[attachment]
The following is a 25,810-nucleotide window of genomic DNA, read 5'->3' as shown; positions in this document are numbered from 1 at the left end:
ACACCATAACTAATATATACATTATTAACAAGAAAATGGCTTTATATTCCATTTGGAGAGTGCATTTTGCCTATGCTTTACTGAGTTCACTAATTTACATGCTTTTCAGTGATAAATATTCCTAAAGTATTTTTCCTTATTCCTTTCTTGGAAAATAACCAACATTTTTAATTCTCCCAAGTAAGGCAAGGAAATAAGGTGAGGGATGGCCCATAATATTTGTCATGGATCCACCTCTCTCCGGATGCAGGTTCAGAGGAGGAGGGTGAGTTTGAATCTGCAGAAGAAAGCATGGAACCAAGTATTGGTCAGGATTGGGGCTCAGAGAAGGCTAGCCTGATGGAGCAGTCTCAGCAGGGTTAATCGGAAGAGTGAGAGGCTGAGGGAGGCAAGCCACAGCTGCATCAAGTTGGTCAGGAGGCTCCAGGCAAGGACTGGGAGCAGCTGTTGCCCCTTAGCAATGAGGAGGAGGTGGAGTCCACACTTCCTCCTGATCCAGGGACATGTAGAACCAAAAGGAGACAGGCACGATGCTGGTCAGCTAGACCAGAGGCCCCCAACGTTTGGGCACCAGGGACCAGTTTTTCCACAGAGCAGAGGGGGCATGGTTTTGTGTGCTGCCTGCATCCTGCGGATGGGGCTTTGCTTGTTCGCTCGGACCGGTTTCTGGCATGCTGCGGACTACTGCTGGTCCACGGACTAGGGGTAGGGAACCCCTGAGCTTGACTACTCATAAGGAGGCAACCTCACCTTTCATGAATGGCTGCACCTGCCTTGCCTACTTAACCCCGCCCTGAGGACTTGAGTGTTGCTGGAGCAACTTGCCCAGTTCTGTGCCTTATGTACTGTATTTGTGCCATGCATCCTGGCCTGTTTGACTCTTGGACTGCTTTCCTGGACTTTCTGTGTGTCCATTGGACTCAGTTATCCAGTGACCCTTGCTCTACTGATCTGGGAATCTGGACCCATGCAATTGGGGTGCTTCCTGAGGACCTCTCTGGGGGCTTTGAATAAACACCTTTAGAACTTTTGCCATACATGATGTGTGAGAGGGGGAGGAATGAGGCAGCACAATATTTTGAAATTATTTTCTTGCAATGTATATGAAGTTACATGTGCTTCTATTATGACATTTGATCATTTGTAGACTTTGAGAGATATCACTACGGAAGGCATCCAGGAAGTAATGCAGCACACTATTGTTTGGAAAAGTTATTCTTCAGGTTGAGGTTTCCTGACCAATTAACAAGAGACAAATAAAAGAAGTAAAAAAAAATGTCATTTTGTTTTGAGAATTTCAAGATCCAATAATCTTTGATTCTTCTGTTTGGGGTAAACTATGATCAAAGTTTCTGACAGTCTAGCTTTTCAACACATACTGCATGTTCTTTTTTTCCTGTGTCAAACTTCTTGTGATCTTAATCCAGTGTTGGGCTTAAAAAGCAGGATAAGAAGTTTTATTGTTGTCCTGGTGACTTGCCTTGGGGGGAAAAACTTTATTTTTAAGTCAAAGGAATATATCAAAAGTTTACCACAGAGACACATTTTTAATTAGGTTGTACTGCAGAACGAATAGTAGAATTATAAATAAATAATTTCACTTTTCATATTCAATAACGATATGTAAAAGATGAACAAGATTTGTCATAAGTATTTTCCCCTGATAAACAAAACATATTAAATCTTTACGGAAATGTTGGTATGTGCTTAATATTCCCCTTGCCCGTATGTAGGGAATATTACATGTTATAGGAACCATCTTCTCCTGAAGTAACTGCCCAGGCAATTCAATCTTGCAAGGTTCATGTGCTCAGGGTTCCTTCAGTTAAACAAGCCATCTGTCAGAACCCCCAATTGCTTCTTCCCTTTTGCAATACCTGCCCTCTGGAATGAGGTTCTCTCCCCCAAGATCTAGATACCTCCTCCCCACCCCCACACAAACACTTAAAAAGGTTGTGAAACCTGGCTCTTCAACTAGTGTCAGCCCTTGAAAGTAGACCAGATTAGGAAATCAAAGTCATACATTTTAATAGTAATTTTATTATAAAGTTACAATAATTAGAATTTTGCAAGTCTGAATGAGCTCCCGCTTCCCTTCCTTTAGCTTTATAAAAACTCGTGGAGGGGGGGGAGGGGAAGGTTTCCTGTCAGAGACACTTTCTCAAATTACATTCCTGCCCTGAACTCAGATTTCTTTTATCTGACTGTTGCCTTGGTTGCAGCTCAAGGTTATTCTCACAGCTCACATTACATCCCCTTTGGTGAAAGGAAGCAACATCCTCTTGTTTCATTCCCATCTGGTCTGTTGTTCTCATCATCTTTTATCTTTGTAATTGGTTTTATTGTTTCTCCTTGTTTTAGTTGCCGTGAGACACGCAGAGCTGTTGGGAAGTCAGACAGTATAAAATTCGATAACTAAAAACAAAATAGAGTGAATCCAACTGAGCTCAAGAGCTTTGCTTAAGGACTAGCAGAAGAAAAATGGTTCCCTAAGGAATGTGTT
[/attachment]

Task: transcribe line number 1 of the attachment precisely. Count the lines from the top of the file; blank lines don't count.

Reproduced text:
The following is a 25,810-nucleotide window of genomic DNA, read 5'->3' as shown; positions in this document are numbered from 1 at the left end: